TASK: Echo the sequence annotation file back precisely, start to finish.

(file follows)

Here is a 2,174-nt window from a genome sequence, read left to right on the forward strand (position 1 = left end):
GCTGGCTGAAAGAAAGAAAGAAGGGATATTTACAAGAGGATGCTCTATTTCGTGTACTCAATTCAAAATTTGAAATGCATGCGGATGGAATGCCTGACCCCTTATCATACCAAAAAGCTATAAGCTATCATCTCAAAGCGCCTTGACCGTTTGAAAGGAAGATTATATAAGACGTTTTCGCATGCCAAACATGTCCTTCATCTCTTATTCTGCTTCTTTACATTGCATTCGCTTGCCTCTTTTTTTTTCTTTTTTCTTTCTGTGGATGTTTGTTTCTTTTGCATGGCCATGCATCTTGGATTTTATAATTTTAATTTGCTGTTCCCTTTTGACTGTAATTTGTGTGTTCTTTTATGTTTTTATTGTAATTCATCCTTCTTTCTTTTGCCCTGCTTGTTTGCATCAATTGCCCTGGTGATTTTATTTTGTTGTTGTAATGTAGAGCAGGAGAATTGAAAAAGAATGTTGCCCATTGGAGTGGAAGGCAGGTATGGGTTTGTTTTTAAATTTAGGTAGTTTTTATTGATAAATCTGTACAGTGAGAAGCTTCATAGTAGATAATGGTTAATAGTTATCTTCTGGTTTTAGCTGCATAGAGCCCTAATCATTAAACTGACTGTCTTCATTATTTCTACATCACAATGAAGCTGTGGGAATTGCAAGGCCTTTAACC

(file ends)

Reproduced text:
Here is a 2,174-nt window from a genome sequence, read left to right on the forward strand (position 1 = left end):
GCTGGCTGAAAGAAAGAAAGAAGGGATATTTACAAGAGGATGCTCTATTTCGTGTACTCAATTCAAAATTTGAAATGCATGCGGATGGAATGCCTGACCCCTTATCATACCAAAAAGCTATAAGCTATCATCTCAAAGCGCCTTGACCGTTTGAAAGGAAGATTATATAAGACGTTTTCGCATGCCAAACATGTCCTTCATCTCTTATTCTGCTTCTTTACATTGCATTCGCTTGCCTCTTTTTTTTTCTTTTTTCTTTCTGTGGATGTTTGTTTCTTTTGCATGGCCATGCATCTTGGATTTTATAATTTTAATTTGCTGTTCCCTTTTGACTGTAATTTGTGTGTTCTTTTATGTTTTTATTGTAATTCATCCTTCTTTCTTTTGCCCTGCTTGTTTGCATCAATTGCCCTGGTGATTTTATTTTGTTGTTGTAATGTAGAGCAGGAGAATTGAAAAAGAATGTTGCCCATTGGAGTGGAAGGCAGGTATGGGTTTGTTTTTAAATTTAGGTAGTTTTTATTGATAAATCTGTACAGTGAGAAGCTTCATAGTAGATAATGGTTAATAGTTATCTTCTGGTTTTAGCTGCATAGAGCCCTAATCATTAAACTGACTGTCTTCATTATTTCTACATCACAATGAAGCTGTGGGAATTGCAAGGCCTTTAACC